A Visitor in the Hall
“Any announcements for today?”
You can tell the size of the church based on the format of the announcements. If they are strictly regimented, read off a piece of paper, with no extemporaneous audience comments allowed, you’re at a big church; over a hundred where inviting in the peanut gallery would bring mayhem.
If they ask for announcements, and the congregation rambles on about their own stuff, you’re at a small church. An extremely small church.
“I just wanted to say I hoped everyone had a great and safe New Year, and wanted to welcome any visitors we have with us today,” the woman said, staring right at me when she said the last bit.
At extremely small churches they also know who the new guy is.
So far I’ve gone to decent size churches—two megachurches and two medium size churches—churches that you don’t have to try to be noticed on Sunday, and can walk in and out with ease. You can’t sneak in or out of St. Andrew’s, when the church barely tops 50 people you’re pretty noticeable (especially if you show up 5 minutes late). It also helps when someone stares you down in the announcements and makes a generic “Welcome to our guests” comment—as if there was more than one. (To add: it was funny and not annoying.) The small congregation of the church lends itself to something I haven’t seen yet: a genuine, close knit, community. I commented on the strawman argument of community in mega-churches, but it’s fair to say there’s a good chance that you won’t know the people sitting next to you at Sunday morning service. With St. Andrew’s everybody knows everyone and the “turn around and say hi” part of the service lasted a good 10 minutes because everyone went around to greet each other.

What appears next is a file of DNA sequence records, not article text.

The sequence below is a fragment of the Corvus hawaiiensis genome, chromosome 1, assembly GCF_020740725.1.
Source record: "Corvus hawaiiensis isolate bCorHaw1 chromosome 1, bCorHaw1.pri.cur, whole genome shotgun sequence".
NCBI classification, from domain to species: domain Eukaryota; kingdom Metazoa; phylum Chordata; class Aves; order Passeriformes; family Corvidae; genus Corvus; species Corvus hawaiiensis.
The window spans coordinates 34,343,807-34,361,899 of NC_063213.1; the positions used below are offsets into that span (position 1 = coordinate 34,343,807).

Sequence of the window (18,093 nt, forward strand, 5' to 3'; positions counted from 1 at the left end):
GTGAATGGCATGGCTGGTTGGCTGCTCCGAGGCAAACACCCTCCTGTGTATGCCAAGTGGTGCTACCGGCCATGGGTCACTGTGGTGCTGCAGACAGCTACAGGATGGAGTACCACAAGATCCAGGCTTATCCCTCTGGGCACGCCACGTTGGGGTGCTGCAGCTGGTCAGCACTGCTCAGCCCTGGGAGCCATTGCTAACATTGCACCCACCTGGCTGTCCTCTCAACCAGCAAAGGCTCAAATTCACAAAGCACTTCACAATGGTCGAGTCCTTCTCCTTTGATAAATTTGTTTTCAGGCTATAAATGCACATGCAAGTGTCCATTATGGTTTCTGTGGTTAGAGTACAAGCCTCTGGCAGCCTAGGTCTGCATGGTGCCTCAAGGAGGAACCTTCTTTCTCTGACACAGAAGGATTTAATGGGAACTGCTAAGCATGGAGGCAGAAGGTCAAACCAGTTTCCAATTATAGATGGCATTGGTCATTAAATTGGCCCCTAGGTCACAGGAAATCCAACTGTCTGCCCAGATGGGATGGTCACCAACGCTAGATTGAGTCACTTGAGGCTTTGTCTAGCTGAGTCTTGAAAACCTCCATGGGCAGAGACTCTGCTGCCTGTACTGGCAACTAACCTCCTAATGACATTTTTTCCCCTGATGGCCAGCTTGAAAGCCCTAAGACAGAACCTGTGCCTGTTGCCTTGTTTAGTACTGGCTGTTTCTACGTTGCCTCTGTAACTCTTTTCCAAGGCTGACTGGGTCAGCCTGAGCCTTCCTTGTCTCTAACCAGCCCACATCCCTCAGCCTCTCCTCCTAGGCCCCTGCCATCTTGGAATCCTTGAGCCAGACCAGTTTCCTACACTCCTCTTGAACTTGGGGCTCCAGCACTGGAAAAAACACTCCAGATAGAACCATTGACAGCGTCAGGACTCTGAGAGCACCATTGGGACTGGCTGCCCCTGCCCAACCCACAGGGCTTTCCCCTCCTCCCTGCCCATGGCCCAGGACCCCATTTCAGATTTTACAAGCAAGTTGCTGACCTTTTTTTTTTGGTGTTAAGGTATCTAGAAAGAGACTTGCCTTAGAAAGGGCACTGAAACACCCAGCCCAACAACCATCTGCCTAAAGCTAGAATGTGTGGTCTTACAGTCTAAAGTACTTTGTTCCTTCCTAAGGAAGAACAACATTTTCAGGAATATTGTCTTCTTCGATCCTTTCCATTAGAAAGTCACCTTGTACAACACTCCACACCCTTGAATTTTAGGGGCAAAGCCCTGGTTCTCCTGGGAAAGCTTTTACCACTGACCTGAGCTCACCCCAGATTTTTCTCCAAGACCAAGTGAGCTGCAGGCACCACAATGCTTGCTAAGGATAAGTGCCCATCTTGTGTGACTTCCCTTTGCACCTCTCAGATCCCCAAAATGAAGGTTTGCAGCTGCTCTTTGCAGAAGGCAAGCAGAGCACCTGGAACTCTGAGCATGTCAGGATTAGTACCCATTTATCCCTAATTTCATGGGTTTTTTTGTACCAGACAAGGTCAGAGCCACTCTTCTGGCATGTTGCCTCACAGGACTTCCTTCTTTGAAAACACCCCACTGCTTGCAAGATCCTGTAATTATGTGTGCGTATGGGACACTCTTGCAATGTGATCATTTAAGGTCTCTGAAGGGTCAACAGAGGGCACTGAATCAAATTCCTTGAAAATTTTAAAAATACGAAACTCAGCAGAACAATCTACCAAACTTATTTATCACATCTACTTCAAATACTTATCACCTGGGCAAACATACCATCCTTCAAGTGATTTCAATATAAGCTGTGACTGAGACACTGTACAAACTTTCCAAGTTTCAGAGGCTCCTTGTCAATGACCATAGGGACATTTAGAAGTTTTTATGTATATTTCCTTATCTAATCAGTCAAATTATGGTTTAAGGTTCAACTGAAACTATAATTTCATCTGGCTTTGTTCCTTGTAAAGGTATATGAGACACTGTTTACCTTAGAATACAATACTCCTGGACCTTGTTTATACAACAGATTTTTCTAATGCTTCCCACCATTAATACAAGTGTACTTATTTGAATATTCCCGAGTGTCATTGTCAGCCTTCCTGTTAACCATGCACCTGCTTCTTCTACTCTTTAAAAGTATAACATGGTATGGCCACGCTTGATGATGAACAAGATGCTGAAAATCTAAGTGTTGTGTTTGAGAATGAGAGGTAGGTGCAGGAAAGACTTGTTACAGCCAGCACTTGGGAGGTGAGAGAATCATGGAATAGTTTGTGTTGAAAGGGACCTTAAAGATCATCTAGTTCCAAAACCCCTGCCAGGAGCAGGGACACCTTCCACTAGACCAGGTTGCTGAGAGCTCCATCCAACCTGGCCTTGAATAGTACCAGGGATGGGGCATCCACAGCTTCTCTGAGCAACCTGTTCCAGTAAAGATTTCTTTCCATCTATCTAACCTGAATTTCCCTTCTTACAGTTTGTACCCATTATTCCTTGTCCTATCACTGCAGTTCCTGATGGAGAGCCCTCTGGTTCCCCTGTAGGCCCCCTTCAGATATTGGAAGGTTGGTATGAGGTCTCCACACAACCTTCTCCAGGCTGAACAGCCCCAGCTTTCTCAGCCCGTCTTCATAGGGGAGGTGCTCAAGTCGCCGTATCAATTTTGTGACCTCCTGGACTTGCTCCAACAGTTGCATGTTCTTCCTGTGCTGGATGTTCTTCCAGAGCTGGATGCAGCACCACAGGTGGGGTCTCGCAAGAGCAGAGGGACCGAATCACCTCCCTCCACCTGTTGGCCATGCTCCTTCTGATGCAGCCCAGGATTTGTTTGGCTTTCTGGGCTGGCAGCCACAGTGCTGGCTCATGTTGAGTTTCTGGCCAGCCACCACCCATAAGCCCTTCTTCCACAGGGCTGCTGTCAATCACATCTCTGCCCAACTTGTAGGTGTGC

Recently, I’ve joined a small house church with a few friends. We meet eat pancakes, listen to a few Christian podcasts, and talk about what we learned (sometimes we watch The Office). We started for a lot of reasons, but I joined for the same reason I started the project, a sense of community. I had lost it in the church. While Kensington and Woodside were friendly and serviceable St. Andrew’s showed me something I hadn’t seen at any church: an observable community. It was weird, and almost uncomfortable. I felt like an outsider invading a private gathering, but they were so excited to have a new person I didn’t feel like I crashed the party. Even with all the upheaval going on at St. Andrew’s—they are searching for a new Rector (pastor)—the congregation seemed excited by the simple fact they had someone visiting them. When people get excited by the little things—or what you think the little things are—it’s hard not to be happy too. It’s reassuring, knocks away some of the jaded armor, and puts all your issues in perspective. But none of the excitement of having a visitor can top this exchange with the Interim Rector, a man in his late 60’s-early 70’s:
Rector: And who are you?
Me: Drew Proctor, I’m just visiting for the next few weeks.
Rector: I’m Les Holdings (name changed), I’m the rector here. The interim type. It’s great, I can say whatever the hell I want and go home at the end of the day.
Me: That’s the best gig—challenge their outlook and not have to deal with the drama!
Rector: Yeah, after 53-years of doing this you just don’t care [about angering the crowd].
If he was their regular guy, I’d be hard pressed not to go.